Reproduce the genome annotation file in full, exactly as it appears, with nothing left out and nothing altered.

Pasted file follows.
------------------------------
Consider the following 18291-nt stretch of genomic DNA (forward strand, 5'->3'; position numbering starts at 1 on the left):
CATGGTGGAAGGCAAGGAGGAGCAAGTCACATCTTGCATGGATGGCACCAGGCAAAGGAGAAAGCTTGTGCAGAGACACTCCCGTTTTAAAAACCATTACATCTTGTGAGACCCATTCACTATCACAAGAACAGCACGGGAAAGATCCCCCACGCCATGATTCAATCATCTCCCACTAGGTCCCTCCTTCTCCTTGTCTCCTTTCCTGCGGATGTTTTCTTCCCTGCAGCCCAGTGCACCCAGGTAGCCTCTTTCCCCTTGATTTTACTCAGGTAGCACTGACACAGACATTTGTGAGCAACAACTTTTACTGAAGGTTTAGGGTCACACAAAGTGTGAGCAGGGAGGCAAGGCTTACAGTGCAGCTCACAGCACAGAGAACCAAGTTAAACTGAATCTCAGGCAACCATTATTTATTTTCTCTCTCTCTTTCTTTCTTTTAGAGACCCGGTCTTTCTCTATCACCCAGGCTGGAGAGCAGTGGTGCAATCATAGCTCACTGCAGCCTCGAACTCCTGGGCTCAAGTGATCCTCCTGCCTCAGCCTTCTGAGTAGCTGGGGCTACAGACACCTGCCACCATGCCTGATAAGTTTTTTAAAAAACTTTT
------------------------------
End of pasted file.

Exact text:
Consider the following 18291-nt stretch of genomic DNA (forward strand, 5'->3'; position numbering starts at 1 on the left):
CATGGTGGAAGGCAAGGAGGAGCAAGTCACATCTTGCATGGATGGCACCAGGCAAAGGAGAAAGCTTGTGCAGAGACACTCCCGTTTTAAAAACCATTACATCTTGTGAGACCCATTCACTATCACAAGAACAGCACGGGAAAGATCCCCCACGCCATGATTCAATCATCTCCCACTAGGTCCCTCCTTCTCCTTGTCTCCTTTCCTGCGGATGTTTTCTTCCCTGCAGCCCAGTGCACCCAGGTAGCCTCTTTCCCCTTGATTTTACTCAGGTAGCACTGACACAGACATTTGTGAGCAACAACTTTTACTGAAGGTTTAGGGTCACACAAAGTGTGAGCAGGGAGGCAAGGCTTACAGTGCAGCTCACAGCACAGAGAACCAAGTTAAACTGAATCTCAGGCAACCATTATTTATTTTCTCTCTCTCTTTCTTTCTTTTAGAGACCCGGTCTTTCTCTATCACCCAGGCTGGAGAGCAGTGGTGCAATCATAGCTCACTGCAGCCTCGAACTCCTGGGCTCAAGTGATCCTCCTGCCTCAGCCTTCTGAGTAGCTGGGGCTACAGACACCTGCCACCATGCCTGATAAGTTTTTTAAAAAACTTTT